March 12, 2010

Senator Moore Makes “Rounds” at Harrington Hospital

SOUTHBRIDGE, Mass. - March 12, 2010 - State Senator Richard T. Moore went on a Patient Safety "WalkaRound" at Harrington Hospital on March 12 in recognition of National Patient Safety Awareness Week, which runs from March 7 through March 13.

Senator Moore, D-Uxbridge, who serves as Chairman of the Massachusetts Legislature's Committee on Health Care Financing, was led on his rounds by Harrington President and CEO Edward Moore and Peg Skowron, Harrington's Vice President of Quality and Patient Safety.

Skowron showed the Senator the hospital's efforts at educating patients on safety and quality issues, such as Harrington's stepped up screening of patients for various highly infectious diseases and the attention paid to hand washing by staff before they interact with patients.

Kathy Chahanovich, Nurse Manager of the Medical Surgical units, and Craig Langevin, Patient Care Assistant, showed Senator Moore the hospital's state-of-the-art Overbed Lift system that allows staff to use an electronic device to safely lift patients in the hospital's newly renovated patient rooms. Chahanovich and Langevin demonstrated the process on Timothy Greene, the Senator's Director of Constituent Relations.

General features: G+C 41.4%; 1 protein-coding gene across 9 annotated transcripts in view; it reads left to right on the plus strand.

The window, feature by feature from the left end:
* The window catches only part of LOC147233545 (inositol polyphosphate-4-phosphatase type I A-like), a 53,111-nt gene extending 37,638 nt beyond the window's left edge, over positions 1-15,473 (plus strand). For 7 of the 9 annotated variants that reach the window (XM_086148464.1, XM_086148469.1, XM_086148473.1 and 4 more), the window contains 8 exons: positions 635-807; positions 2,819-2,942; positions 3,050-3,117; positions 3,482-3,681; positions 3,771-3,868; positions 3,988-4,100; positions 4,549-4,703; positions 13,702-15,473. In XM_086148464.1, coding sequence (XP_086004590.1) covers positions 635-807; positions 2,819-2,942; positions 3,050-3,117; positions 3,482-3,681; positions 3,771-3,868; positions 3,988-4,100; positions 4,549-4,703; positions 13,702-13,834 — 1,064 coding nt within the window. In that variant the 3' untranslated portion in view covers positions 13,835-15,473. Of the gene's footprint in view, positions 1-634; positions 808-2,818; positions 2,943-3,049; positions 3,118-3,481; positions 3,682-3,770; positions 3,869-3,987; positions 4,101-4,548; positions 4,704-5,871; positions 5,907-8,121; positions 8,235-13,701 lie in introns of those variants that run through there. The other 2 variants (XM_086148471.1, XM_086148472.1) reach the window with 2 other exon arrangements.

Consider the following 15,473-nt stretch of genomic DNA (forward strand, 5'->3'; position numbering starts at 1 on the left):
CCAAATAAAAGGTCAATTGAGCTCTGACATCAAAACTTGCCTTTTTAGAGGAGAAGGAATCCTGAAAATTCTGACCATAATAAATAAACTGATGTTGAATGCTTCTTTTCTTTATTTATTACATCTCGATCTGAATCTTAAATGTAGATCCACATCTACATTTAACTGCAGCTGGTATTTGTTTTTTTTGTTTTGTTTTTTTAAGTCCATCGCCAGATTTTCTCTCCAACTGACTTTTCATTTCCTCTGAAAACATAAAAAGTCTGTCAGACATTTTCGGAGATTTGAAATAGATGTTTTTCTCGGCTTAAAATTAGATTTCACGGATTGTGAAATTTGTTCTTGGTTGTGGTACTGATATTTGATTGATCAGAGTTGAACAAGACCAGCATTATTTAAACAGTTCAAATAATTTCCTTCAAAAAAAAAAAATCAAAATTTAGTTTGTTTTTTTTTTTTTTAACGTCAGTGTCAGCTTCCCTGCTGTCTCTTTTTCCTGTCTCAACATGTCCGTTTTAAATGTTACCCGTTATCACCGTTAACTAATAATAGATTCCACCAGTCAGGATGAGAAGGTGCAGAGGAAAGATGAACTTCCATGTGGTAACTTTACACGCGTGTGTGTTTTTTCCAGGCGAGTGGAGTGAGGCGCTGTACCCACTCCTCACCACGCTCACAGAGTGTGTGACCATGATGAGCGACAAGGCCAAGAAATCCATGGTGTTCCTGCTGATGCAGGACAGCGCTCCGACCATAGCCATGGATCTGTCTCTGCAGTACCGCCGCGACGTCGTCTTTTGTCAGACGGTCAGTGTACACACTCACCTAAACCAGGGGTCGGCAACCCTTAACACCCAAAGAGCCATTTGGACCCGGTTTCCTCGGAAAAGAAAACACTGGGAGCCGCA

"This has all been very impressive," Senator Moore said. "These are all steps in the right direction when it comes to patient safety, so you make sure people get better when they come to a hospital."

Before the tour, Senator Moore, Skowron and CEO Moore discussed state healthcare issues with Harrington Chief Financial Officer Tom Sullivan and Harrington Chief Operating Officer Doug Crapser.

"We take patient safety very seriously at Harrington, and we are honored to have Senator Moore visit us during Patient Safety Awareness week," said CEO Moore. "As Chair of the Legislature's Committee on Health Care Financing, Senator Moore is very knowledgeable about health care matters."

Harrington has made quality and safety top priorities in 2010, creating the new position of Vice President of Quality and Patient Safety this past fall and instituting regular patient safety rounds in the hospital. For National Patient Safety Awareness Week, the hospital set up signage to educate employees about near misses and why they should be reported. Displays on tables and on signage around the hospital and its Webster outpatient facility - Harrington HealthCare at Hubbard - explain that a near miss is when someone stops an action before a patient, visitor or staff member is harmed.

"When everyone reports near misses, trends are identified and systems can be put into place to make everyone safer," said Skowron, the Vice President of Quality and Patient Safety.